Now you have to drain the coolant reserve tank. This part I hated. It's located between the back of the engine and the rear wheel. You can spot it by looking for the siphon tube which goes into the right side. Did you spot that siphon tube? Good, move the drain pan underneath it and remove the siphon tube from right side of the reserve tank. This took me the most time. I wasn't prepared to fight with a spring clip and a tube fitted over a flared plastic spigot. I'm guessing a couple pairs of needle nose pliers would have helped a lot at this point. But I was dead set on getting that tube off right then and there. Be prepared for a bit of a mess because you won't have much control over the speed of the coolant coming out.

With the draining all done, it's time to move onto flushing. You can skip this if you want, but only if the drained coolant isn't discoloured too much. Move the drain pan back to the original drain hole and grab that distilled water plus a funnel. Start pouring it into the filler hole in the neck and let it drain out the bottom. You have to do this with the reserve tank as well, so save some water or just have a second bottle nearby. An easy way to flush the reserve is to remove the bolt holding the reserve filler tube (beside the right rear shock) and pull it away from the bike. You can easily stick a funnel in there with that done.

Once again, wait for the system to fully drain. Got another beverage? I bet you do...

Alright, pop that drain bolt back in, snug it up (tighten to 13 N*m 115 in.-lb) and have fun putting that siphon tube back on the reserve tank. Note to self: ask for more tools for Xmas. Everything snug? Okay, let's start putting the real stuff back in.

Get your funnel and slowly start pouring the coolant back into the radiator fill point. I'll say it this slowly. You don't want to introduce too much air into the coolant system. You want it to reach the bottom of the filler neck. Once that's done (don't put the filler cap on yet) fill the reserve tank to it's upper level. I propped a flashlight under the bike so I could see exactly where the coolant was in relation to the upper level mark. It's hard to see due to the fact that it's squirreled away under/behind the rear brake fluid reservoir.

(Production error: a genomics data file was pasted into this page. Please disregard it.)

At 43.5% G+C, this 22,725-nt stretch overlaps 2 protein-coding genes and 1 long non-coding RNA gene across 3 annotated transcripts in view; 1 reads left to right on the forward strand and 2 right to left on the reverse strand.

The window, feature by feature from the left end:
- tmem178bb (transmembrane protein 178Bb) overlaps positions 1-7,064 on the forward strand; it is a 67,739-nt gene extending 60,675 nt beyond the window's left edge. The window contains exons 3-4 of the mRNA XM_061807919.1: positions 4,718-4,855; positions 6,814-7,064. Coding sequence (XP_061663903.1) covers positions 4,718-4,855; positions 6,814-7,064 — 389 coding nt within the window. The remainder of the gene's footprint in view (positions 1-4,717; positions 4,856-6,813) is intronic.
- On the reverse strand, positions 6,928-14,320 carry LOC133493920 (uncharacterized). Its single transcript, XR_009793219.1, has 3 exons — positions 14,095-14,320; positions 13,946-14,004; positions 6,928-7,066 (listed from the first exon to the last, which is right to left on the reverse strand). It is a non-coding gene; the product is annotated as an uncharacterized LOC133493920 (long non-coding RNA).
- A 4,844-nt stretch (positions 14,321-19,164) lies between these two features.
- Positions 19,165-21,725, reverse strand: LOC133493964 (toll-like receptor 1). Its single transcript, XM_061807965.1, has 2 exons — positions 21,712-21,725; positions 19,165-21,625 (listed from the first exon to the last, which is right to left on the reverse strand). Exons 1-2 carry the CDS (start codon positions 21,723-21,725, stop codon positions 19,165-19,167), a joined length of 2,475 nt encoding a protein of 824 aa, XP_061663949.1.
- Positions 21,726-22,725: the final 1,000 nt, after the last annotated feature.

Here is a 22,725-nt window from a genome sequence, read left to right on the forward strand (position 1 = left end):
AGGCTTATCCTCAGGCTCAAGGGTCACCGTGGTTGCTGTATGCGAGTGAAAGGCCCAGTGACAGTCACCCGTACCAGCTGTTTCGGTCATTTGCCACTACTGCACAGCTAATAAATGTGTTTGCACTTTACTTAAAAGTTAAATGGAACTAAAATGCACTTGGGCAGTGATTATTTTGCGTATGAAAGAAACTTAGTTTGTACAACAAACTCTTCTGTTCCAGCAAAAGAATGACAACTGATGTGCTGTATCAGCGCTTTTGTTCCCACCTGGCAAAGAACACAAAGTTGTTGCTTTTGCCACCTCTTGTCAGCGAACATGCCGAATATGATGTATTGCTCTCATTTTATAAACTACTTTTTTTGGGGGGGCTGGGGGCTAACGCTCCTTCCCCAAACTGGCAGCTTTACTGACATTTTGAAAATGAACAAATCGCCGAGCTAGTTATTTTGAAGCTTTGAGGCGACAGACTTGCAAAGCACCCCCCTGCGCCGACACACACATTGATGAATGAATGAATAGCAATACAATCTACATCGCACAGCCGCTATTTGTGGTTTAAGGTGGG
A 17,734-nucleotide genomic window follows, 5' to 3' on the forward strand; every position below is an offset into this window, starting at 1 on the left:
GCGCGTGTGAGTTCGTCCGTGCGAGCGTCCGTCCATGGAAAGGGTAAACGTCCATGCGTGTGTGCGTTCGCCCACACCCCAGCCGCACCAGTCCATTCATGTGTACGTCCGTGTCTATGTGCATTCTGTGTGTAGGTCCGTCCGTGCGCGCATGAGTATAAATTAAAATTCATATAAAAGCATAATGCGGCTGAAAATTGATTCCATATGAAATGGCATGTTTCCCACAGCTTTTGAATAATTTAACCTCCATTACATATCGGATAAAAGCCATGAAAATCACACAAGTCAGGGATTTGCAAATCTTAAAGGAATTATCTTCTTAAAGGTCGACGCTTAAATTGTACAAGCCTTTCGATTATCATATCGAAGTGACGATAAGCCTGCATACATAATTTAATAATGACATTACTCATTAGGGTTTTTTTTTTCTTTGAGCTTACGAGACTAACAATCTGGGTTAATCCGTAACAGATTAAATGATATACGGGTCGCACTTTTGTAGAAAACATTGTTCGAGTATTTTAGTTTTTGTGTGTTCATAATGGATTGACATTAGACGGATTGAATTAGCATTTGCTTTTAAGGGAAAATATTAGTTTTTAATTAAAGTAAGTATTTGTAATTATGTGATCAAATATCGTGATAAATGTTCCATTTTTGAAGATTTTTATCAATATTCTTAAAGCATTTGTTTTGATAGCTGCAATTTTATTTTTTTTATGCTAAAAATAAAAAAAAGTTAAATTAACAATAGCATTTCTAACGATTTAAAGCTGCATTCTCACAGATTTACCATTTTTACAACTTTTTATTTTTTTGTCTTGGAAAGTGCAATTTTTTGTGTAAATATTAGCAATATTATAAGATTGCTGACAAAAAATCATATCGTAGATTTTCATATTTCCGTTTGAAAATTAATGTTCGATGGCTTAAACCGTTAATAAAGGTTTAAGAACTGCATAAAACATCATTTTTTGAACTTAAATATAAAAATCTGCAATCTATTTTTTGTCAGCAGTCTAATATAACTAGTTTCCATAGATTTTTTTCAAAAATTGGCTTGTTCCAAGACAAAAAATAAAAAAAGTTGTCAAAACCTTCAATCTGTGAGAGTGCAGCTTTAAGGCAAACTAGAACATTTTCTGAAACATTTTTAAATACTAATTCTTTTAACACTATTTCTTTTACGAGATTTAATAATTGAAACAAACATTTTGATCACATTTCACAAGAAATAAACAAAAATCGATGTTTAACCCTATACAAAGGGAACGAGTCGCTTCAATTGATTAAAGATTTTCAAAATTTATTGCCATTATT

Alright, now that the filling is done, we can start with the bleeding. Start the bike (yes, leave the radiator fill cap off) and let it idle for two or three minutes. Snap the throttle. As you give it throttle, should see the coolant level in the radiator fill neck drop. When you let go of the throttle the level should come back up and you will see bubbles. You have now bled some air out of the coolant system. Do this a few more times to bleed out more air and then just shut off the engine. Add coolant (if needed) to bring the level back to the bottom of the filler neck and replace the filler cap.

Start up the bike again and let it run at idle speed until it reaches normal operating temperature. Make sure the reserve tank stabilizes at the upper level, if not, add more coolant to bring it up. Cap it...your done.

Bolt the reserve filler tube back to the frame, if you took it off for easy filling. Put the neck cover back on. Push the tank back down and put the bolts in. Mount the seat back in place. Okay, it's time for a test ride. When you get back, check your levels again and check for any leaks.

That's it, you're done. Pat yourself on the back, have another beverage, but above all else...congratulate yourself on saving a few hundred bucks in labour charges. In total I spent around 34 bucks to change my own coolant and was rewarded with a great learning experience and the pride of working on my own bike.

I hope my fellow Sabre owners find this helpful.


Dean "D-Day" said...

Great job!

I'm still trying to figure out how to change the coolant on my Harley.

Sojourner's Moto Tales said...

Your post shows that we are the ones who make things difficult in our heads by thinking something is harder than it ever turns out to be. Thanks! Great details!

rubyanne said...

Thank you! This was a huge help. Just changed mine 5minutes ago. Now for a test ride. 1-5-14

Giest said...

Glad I could help! :D